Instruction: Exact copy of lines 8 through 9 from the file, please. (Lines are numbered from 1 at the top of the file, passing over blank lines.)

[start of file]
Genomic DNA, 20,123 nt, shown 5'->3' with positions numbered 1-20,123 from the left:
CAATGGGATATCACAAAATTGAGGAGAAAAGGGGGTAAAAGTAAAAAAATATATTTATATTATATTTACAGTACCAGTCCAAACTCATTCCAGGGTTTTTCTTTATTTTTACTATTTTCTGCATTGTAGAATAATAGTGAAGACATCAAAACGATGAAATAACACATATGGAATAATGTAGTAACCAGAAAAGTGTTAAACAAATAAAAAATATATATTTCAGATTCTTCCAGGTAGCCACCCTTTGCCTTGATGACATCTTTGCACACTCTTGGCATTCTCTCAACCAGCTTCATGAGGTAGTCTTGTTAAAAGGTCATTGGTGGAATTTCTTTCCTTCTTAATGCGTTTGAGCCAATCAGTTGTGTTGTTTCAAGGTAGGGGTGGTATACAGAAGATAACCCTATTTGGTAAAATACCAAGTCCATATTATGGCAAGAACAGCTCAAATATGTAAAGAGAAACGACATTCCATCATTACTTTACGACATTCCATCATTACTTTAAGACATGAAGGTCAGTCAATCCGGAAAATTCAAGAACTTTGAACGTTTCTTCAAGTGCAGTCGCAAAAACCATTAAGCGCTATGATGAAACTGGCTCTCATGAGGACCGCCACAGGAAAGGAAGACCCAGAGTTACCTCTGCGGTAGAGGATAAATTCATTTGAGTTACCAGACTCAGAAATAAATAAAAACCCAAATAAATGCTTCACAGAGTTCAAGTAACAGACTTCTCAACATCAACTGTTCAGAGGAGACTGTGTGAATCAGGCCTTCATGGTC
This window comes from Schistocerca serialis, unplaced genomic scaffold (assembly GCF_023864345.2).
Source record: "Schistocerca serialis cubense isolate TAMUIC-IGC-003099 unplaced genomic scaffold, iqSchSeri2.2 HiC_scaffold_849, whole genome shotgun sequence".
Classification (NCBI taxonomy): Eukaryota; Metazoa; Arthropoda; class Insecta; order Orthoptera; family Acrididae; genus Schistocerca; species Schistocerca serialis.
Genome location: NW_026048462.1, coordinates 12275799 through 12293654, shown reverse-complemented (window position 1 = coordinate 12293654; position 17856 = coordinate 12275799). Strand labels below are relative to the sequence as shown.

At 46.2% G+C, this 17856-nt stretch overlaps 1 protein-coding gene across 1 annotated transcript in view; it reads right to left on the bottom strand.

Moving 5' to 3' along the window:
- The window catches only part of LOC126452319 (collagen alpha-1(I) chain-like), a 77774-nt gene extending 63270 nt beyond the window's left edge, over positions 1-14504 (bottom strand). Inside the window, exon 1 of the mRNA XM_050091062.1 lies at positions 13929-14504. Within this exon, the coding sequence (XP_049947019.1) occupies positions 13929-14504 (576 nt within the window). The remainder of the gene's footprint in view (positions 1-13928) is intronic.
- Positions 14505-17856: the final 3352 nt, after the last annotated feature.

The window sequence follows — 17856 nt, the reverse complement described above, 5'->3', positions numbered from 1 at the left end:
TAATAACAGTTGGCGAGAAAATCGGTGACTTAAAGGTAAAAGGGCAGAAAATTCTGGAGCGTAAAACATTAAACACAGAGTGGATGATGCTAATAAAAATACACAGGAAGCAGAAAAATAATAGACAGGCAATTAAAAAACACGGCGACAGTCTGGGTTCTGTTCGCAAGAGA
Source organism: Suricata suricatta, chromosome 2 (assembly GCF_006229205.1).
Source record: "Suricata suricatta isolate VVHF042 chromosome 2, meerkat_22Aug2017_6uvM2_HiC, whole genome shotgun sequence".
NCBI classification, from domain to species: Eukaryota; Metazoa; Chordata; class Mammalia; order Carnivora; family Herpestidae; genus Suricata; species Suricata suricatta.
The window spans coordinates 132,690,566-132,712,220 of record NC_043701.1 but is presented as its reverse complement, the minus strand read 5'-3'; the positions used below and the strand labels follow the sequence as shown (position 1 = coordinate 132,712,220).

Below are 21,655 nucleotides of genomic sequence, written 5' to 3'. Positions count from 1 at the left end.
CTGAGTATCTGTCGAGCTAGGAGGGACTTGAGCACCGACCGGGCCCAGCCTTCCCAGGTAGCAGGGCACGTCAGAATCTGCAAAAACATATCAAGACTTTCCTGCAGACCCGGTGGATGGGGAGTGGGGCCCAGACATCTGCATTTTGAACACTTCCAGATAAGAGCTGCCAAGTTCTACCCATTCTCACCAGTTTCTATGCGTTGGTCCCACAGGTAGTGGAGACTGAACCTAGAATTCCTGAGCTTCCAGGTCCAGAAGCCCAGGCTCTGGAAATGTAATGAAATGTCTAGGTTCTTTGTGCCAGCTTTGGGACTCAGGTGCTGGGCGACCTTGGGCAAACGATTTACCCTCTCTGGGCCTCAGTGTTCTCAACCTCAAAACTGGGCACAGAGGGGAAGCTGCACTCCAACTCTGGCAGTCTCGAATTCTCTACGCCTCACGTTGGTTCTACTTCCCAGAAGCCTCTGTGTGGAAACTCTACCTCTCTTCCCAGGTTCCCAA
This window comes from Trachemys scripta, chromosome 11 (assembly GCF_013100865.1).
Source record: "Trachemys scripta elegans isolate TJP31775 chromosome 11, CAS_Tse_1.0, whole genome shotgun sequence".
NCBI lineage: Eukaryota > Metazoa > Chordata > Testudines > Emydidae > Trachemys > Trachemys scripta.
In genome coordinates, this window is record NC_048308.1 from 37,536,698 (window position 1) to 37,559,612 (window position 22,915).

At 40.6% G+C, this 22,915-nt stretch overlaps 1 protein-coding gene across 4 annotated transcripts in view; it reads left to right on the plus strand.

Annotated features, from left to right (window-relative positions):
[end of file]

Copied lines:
Moving 5' to 3' along the window:
- The window catches only part of LOC126452319 (collagen alpha-1(I) chain-like), a 77774-nt gene extending 63270 nt beyond the window's left edge, over positions 1-14504 (bottom strand). Inside the window, exon 1 of the mRNA XM_050091062.1 lies at positions 13929-14504. Within this exon, the coding sequence (XP_049947019.1) occupies positions 13929-14504 (576 nt within the window). The remainder of the gene's footprint in view (positions 1-13928) is intronic.